– Derick Brassard recorded a goal, and led all skaters with 18 faceoffs wins (18-for-24; 75%) in 14:37 of ice time. Brassard has tallied five points (four goals, one assist) in his last five games. The Rangers forward is tied for third on the team in goals (five) in the playoffs.
– Brian Boyle recorded an assist, posted a plus-one rating, and recorded two shots on goal in 14:53 of ice time. The Rangers forward has won 34 of 53 faceoffs (64.2%) in the Eastern Conference Finals.
– Ryan McDonagh registered an assist, posted a plus-two rating, and blocked three shots in a team-high, 30:13 of ice time. The Rangers defenseman leads all skaters with seven points (two goals, five assists) in the series. McDonagh leads the team in average ice time (25:08), is tied for second on the team in assists (seven), is tied for fifth on the team in points (10), and is tied for second on the team in blocked shots (39) in the playoffs.
– Dan Girardi recorded an assist, tied a single-game playoff career-high with a plus-three rating, and was credited with three hits in 27:57 of ice time. The Rangers defenseman has registered an assist in consecutive games, and ranks second among defensemen on the team in assists (six) and points (seven) in the playoffs. Girardi also leads the NHL in blocked shots (48) in the playoffs. Girardi skated in his 82nd career playoff game, tying Brian Leetch for fourth on the team’s all-time playoff games played list.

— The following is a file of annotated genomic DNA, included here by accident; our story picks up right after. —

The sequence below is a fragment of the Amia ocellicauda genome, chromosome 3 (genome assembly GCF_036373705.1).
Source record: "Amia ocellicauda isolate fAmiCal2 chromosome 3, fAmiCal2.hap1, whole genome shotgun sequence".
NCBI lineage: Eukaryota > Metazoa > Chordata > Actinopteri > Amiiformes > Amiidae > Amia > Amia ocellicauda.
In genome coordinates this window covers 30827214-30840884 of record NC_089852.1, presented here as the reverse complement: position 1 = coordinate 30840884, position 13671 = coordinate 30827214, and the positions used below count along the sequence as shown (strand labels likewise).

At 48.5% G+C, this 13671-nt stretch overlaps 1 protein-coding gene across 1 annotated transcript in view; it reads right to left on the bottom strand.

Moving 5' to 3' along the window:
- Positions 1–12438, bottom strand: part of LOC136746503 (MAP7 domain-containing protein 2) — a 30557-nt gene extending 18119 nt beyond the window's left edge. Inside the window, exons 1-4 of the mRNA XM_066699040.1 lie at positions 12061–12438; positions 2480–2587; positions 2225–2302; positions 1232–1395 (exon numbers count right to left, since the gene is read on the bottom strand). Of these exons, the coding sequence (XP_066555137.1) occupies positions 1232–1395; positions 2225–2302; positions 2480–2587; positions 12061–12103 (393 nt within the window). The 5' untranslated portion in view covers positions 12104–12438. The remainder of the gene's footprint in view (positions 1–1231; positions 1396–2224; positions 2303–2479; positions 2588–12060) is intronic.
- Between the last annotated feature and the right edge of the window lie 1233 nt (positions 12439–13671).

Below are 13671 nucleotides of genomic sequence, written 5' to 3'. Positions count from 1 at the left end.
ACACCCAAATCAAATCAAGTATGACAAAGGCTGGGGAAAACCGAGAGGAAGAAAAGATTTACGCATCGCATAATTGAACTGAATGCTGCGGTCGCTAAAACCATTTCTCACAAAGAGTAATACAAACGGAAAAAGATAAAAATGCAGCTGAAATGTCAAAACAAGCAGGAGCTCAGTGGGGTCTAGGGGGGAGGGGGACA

– Brad Richards tallied an assist and posted a plus-one rating in 16:26 of ice time. The Rangers forward is tied for fifth on the team in assists (six) and is tied for second on the team in points (11) in the playoffs.
Q. After these last two days with the talk back and forth, is this as satisfying a win as you’ve had in quite a while?
COACH VIGNEAULT: I mean, it’s a win in our quest to win four. I mean, it was a real competitive game. We put ourselves behind the 8?ball a few times by taking, I think it was five penalties 200 feet from our net. We’re going to have to do a much better job than that.
But give credit to our killers and our goaltender. They did a real good job. The goal they had on the power play was deflected, but for the most part I thought we did a pretty good job killing those penalties, but we’re going to have to be better than that.